Sunday, November 29, 2015

Fun with iMovie


You'll need to go visit youtube to see this 1:20 minute trailer.
https://youtu.be/j4JjZQXexN0
I have months of footage from several different litters of foster kittens. I had a little guy (named "Google" for his googley eyes) in the recent past who almost didn't make it. "Fading Kitten Syndrome" is the term used to describe young kitties who decline into emaciated, howling heartbreakers. I've never seen this happen to kittens that stay with their mother all the way until 8 weeks. Most commonly it happens at 4-5 weeks when people erroneously think they're  ready to be adopted out.  I had a week of intense intervention work with Google in which he got fluids under the skin, milk through a syringe, and--this is what I suspect saved him-- twice daily I held him up to my adult cat and let her groom him.  One morning, in a sudden blaze of glory, Google was starving for solids and started playing.
And, here's my iMovie kudos to my cat, "Momcat", who had kittens in 2009 but has enjoyed life as a spayed female for six years https://youtu.be/SkAAsEMb6hk

Friday, November 20, 2015

The Substances of Life

"Charlie" the black Lab came to me as a foster dog about 72 hours after having his hind leg amputated. Labradors are joyful, exuberant extroverts under the most dire circumstances. If you aren't in close physical proximity to share their happy wag, however, all that lively energy can twist into anxiety, excessive vocalization, drywall and door destruction and lots and lots of pee and poop smashed around in a frenzy.  It's incredibly hard being a dog in a people world of schedules and commutes under normal circumstances! Add to that, in Charlie's case, recent traumas and handfuls of medication, and despite his clearly loving, innocent nature, his behaviors turned my life upside down for two days. Neutered at the same time his leg was amputated, he had to urinate on any vertical surface. An incessant whistling sound came from him, as if he were caught in a windstorm with a tiny hole in his vessel. If I turned away from him the whining would escalate to a rhythmic barking. To top it off, his incision site continued to leak fluid, wetting his tail and slapping about as he bumped into things because of his e-collar. We tried everything for sleeping arrangements, and eventually I grabbed a sleeping bag and pillow and wandered out to my car at 2 am. During a blizzard.  I took Charlie back to the shelter knowing he'd be better suited to a larger, busier house for his foster time.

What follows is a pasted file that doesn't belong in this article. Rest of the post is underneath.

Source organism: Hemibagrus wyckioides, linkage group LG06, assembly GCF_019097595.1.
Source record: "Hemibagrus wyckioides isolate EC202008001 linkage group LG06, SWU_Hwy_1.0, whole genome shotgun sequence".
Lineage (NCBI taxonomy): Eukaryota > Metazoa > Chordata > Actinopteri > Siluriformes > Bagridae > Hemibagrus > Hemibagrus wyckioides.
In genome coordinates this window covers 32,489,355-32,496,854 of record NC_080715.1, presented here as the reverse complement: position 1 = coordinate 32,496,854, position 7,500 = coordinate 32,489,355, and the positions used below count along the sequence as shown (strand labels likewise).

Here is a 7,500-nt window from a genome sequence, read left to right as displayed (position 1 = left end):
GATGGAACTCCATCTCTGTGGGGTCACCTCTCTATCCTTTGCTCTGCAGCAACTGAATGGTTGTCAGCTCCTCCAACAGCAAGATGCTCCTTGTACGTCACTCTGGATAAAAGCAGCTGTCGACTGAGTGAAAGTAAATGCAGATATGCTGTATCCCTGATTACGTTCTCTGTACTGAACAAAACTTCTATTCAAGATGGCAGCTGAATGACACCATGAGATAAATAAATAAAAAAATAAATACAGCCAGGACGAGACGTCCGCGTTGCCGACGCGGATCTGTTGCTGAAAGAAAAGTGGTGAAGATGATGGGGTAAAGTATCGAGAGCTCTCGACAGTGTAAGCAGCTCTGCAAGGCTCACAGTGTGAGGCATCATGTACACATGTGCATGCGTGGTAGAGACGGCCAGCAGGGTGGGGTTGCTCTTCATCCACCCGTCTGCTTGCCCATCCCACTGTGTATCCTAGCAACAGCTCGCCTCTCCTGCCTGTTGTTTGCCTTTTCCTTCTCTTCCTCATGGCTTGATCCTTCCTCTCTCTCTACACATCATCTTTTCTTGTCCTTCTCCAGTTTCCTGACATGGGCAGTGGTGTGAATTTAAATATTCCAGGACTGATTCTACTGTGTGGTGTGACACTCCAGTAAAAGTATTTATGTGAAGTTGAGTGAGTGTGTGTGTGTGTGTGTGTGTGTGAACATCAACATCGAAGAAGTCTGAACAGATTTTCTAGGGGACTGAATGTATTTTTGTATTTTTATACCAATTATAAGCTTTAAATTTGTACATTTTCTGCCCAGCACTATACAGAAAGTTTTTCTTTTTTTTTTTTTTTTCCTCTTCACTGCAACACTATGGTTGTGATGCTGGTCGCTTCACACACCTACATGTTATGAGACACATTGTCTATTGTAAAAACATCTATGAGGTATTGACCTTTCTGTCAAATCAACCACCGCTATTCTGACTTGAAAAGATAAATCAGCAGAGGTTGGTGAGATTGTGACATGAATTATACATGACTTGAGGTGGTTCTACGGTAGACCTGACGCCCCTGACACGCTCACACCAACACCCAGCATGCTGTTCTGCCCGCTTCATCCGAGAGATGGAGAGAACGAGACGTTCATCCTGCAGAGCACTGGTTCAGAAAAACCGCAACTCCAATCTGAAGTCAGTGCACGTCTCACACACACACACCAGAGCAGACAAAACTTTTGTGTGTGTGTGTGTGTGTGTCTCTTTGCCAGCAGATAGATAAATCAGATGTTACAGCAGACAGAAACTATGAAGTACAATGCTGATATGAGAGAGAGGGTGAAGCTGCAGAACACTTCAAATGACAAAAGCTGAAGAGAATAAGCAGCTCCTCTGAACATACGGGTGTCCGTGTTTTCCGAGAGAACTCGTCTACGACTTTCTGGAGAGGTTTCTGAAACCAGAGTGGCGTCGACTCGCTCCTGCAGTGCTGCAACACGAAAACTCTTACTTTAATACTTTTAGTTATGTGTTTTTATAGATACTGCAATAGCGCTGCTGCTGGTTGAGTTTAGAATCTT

Three hours later, after I'd finally cleaned up all the urine, feces and fluid, and was relaxing with a book and a cup of tea, the animal shelter called. It took the young woman a few moments to get to the point. Charlie had a type of wound infection that required euthanasia. He was dead.
         For a few moments after the call, the still quietude of my clean condo was hollow and eerie. For a very brief time I'd been surrounded by noisy, vigorous, wet, eager and annoying life--by Charlie.  There is no excreta from the dead. There is no urine, feces, vomit, discharge, sweat, semen, or fluid. Those elements are produced (and reviled, hidden, cursed and shamed) only by the living. OK, OK, the dead leak fluid and other foulness but it's decomposition not metabolism; it is not the process of fight, maintenance or repair. I've always wondered why so few European writers and artists craft anything about this subject (Germans may be an exception :)  A whole 900-page novel may never include a single character's act of urination or even mention menstruation. (I suspect male ejaculation shows up more than both of those combined.) Yet these are the things that prove we are alive, that structure our days and inform our brief time on the planet. Like an armistice with biology, Americans enjoy this silent void (pun intended).
           I was recently with some newlyweds sharing a pizza and reviewing our day spent at an event in a public park. One of my friends let out a theatrical sigh, cocking her head in wistful jest "Ahh... that's the restroom where we met on our first date..."  She was referring to the stone monolith on one end of the park built for reception of human bodily need, and not for aesthetics.  It occurred to me that, despite her humor, using the landmark of a public restroom to arrange a first meeting with someone who'd become your life partner was not ironic at all.

Monday, November 16, 2015

I am rotating my (*ahem* proverbial) eggs

In composing a recent email  I was about to write that I lived like an ostrich, alluding to the head-in-the-sand behavior that connotes voluntary ignorance.
But, as with many animal behaviors, our interpretation has nothing to do with the truth.

"Male ostriches dig a sizable hole—up to 6 to 8 feet wide and 2 to 3 feet deep, which is plenty big for their puny heads—in which to stow the eggs. During the incubation period, both mom and dad ostrich take turns rotating the eggs with their beaks, a task that requires them to submerge their heads into the nest, thereby creating the illusion that their heads are buried in the sand." -- some reasonably reputable website I forgot.

Tuesday, November 3, 2015

Elephant Chow

One of my students asked if Purina made Elephant Chow. Why, yes, they do, under their exotic brand name Mazuri. http://www.mazuri.com/mazurielephantsupplements50lb-5666.aspx

Monday, November 2, 2015

Manners

The hardest thing to teach foster kittens is that it is rude to swat/bite/chase someone else's tail when they are taking a poop.